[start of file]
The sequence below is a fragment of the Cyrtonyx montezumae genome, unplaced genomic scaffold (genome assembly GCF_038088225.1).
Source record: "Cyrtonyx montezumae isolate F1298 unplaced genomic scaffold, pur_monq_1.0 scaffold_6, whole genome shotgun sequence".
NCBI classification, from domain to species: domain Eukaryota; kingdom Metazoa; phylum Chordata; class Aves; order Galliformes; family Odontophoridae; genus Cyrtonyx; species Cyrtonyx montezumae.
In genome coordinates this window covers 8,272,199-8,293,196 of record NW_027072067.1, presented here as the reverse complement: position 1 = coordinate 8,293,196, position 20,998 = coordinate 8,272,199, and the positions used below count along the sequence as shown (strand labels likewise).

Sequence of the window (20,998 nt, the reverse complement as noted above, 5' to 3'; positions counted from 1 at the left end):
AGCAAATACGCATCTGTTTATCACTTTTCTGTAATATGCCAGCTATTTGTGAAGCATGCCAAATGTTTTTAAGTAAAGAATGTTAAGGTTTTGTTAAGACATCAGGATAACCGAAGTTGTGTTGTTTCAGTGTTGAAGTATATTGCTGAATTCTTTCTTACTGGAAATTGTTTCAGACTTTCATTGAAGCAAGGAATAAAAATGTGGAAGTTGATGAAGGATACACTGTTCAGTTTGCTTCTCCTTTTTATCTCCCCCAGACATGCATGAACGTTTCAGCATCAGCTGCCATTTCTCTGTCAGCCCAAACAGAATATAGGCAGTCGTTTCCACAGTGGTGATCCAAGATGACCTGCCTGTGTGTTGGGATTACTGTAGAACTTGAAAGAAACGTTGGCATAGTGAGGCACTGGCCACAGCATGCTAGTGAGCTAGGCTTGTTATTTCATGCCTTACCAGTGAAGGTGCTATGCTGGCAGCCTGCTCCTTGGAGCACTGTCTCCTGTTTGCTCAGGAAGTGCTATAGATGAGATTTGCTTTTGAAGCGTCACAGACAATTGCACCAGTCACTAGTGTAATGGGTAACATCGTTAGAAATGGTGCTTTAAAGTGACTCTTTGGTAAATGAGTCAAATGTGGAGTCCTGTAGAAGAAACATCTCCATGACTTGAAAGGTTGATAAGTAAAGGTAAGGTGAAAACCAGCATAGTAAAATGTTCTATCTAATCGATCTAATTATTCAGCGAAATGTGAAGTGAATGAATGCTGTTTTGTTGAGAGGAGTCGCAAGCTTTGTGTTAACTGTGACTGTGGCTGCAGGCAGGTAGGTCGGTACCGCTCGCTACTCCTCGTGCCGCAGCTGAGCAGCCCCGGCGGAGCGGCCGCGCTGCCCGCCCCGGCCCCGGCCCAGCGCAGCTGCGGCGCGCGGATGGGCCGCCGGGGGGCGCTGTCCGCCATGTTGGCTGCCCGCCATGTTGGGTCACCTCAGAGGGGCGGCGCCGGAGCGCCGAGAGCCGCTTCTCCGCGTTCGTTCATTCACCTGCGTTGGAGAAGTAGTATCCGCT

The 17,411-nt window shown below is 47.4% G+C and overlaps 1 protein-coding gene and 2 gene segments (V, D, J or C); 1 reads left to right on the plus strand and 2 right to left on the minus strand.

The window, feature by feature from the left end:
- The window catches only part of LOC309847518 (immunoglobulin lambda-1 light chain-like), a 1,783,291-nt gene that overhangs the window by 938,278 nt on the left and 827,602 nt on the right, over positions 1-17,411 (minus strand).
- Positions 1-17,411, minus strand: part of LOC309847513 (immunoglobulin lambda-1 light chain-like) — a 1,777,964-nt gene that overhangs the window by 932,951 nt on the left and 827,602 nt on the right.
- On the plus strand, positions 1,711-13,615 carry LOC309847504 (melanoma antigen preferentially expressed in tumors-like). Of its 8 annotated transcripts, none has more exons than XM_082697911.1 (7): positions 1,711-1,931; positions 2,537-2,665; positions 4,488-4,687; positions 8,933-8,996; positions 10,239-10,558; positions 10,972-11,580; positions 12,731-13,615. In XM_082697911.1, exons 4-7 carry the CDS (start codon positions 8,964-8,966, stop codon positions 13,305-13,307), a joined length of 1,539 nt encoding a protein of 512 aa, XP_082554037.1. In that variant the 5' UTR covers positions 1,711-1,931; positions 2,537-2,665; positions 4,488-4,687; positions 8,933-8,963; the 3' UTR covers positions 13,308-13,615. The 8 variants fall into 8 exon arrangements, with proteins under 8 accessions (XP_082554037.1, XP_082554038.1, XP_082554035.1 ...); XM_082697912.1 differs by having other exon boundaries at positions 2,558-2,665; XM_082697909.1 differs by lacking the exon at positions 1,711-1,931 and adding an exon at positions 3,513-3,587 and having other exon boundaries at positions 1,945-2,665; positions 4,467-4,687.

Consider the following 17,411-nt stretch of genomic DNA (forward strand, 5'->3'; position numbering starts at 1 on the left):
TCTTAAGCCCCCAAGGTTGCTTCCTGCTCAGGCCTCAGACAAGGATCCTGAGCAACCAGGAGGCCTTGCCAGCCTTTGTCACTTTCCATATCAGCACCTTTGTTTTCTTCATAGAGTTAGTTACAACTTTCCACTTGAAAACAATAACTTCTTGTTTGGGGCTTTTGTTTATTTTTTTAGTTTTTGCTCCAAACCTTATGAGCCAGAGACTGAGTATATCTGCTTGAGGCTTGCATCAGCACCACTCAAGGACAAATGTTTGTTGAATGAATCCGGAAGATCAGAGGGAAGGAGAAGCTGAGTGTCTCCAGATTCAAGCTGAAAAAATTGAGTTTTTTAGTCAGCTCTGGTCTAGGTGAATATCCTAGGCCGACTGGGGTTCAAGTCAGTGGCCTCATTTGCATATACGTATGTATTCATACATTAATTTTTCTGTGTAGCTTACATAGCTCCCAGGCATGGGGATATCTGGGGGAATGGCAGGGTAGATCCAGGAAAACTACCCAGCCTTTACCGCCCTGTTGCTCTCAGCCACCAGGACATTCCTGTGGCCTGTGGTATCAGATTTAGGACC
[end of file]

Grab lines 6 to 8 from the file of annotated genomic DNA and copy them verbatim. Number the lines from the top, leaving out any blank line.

AGCAAATACGCATCTGTTTATCACTTTTCTGTAATATGCCAGCTATTTGTGAAGCATGCCAAATGTTTTTAAGTAAAGAATGTTAAGGTTTTGTTAAGACATCAGGATAACCGAAGTTGTGTTGTTTCAGTGTTGAAGTATATTGCTGAATTCTTTCTTACTGGAAATTGTTTCAGACTTTCATTGAAGCAAGGAATAAAAATGTGGAAGTTGATGAAGGATACACTGTTCAGTTTGCTTCTCCTTTTTATCTCCCCCAGACATGCATGAACGTTTCAGCATCAGCTGCCATTTCTCTGTCAGCCCAAACAGAATATAGGCAGTCGTTTCCACAGTGGTGATCCAAGATGACCTGCCTGTGTGTTGGGATTACTGTAGAACTTGAAAGAAACGTTGGCATAGTGAGGCACTGGCCACAGCATGCTAGTGAGCTAGGCTTGTTATTTCATGCCTTACCAGTGAAGGTGCTATGCTGGCAGCCTGCTCCTTGGAGCACTGTCTCCTGTTTGCTCAGGAAGTGCTATAGATGAGATTTGCTTTTGAAGCGTCACAGACAATTGCACCAGTCACTAGTGTAATGGGTAACATCGTTAGAAATGGTGCTTTAAAGTGACTCTTTGGTAAATGAGTCAAATGTGGAGTCCTGTAGAAGAAACATCTCCATGACTTGAAAGGTTGATAAGTAAAGGTAAGGTGAAAACCAGCATAGTAAAATGTTCTATCTAATCGATCTAATTATTCAGCGAAATGTGAAGTGAATGAATGCTGTTTTGTTGAGAGGAGTCGCAAGCTTTGTGTTAACTGTGACTGTGGCTGCAGGCAGGTAGGTCGGTACCGCTCGCTACTCCTCGTGCCGCAGCTGAGCAGCCCCGGCGGAGCGGCCGCGCTGCCCGCCCCGGCCCCGGCCCAGCGCAGCTGCGGCGCGCGGATGGGCCGCCGGGGGGCGCTGTCCGCCATGTTGGCTGCCCGCCATGTTGGGTCACCTCAGAGGGGCGGCGCCGGAGCGCCGAGAGCCGCTTCTCCGCGTTCGTTCATTCACCTGCGTTGGAGAAGTAGTATCCGCT

The 17,411-nt window shown below is 47.4% G+C and overlaps 1 protein-coding gene and 2 gene segments (V, D, J or C); 1 reads left to right on the plus strand and 2 right to left on the minus strand.

The window, feature by feature from the left end: